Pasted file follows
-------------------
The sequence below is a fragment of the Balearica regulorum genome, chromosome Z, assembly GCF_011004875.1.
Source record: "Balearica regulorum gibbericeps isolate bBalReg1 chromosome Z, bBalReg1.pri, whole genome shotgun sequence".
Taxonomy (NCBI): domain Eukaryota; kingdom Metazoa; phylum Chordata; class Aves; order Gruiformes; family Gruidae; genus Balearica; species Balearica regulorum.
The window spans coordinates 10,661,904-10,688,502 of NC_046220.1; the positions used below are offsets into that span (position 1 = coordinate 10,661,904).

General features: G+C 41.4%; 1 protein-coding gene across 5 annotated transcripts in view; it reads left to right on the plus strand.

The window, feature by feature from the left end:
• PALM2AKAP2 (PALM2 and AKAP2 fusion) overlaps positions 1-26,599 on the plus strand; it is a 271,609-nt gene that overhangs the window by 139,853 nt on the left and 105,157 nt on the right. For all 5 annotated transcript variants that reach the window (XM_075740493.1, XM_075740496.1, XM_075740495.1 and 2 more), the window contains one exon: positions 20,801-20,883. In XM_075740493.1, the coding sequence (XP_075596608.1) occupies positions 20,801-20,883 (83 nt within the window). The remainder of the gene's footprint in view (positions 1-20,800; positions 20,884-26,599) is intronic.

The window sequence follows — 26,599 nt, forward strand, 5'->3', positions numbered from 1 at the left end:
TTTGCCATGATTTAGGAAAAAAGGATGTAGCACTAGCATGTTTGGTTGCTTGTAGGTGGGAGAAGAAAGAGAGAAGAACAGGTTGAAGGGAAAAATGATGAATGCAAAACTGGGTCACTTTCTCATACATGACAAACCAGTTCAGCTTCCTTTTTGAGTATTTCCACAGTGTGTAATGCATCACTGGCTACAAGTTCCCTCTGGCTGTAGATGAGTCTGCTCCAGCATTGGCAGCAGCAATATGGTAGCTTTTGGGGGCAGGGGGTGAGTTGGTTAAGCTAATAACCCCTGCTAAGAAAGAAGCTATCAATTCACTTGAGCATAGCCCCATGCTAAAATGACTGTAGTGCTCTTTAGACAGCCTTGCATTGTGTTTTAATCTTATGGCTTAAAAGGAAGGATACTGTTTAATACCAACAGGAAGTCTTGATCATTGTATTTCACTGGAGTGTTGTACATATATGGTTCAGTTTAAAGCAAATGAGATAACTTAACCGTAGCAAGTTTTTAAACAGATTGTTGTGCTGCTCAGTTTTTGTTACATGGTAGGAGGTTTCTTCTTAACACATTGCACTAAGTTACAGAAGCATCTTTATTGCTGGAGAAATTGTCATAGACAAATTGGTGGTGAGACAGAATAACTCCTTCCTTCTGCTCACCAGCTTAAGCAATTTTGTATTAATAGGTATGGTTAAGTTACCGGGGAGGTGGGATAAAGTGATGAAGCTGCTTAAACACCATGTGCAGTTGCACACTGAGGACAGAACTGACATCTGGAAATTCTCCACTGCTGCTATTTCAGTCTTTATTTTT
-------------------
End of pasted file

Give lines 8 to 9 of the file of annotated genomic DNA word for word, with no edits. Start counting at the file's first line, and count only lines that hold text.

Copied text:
The window sequence follows — 26,599 nt, forward strand, 5'->3', positions numbered from 1 at the left end:
TTTGCCATGATTTAGGAAAAAAGGATGTAGCACTAGCATGTTTGGTTGCTTGTAGGTGGGAGAAGAAAGAGAGAAGAACAGGTTGAAGGGAAAAATGATGAATGCAAAACTGGGTCACTTTCTCATACATGACAAACCAGTTCAGCTTCCTTTTTGAGTATTTCCACAGTGTGTAATGCATCACTGGCTACAAGTTCCCTCTGGCTGTAGATGAGTCTGCTCCAGCATTGGCAGCAGCAATATGGTAGCTTTTGGGGGCAGGGGGTGAGTTGGTTAAGCTAATAACCCCTGCTAAGAAAGAAGCTATCAATTCACTTGAGCATAGCCCCATGCTAAAATGACTGTAGTGCTCTTTAGACAGCCTTGCATTGTGTTTTAATCTTATGGCTTAAAAGGAAGGATACTGTTTAATACCAACAGGAAGTCTTGATCATTGTATTTCACTGGAGTGTTGTACATATATGGTTCAGTTTAAAGCAAATGAGATAACTTAACCGTAGCAAGTTTTTAAACAGATTGTTGTGCTGCTCAGTTTTTGTTACATGGTAGGAGGTTTCTTCTTAACACATTGCACTAAGTTACAGAAGCATCTTTATTGCTGGAGAAATTGTCATAGACAAATTGGTGGTGAGACAGAATAACTCCTTCCTTCTGCTCACCAGCTTAAGCAATTTTGTATTAATAGGTATGGTTAAGTTACCGGGGAGGTGGGATAAAGTGATGAAGCTGCTTAAACACCATGTGCAGTTGCACACTGAGGACAGAACTGACATCTGGAAATTCTCCACTGCTGCTATTTCAGTCTTTATTTTT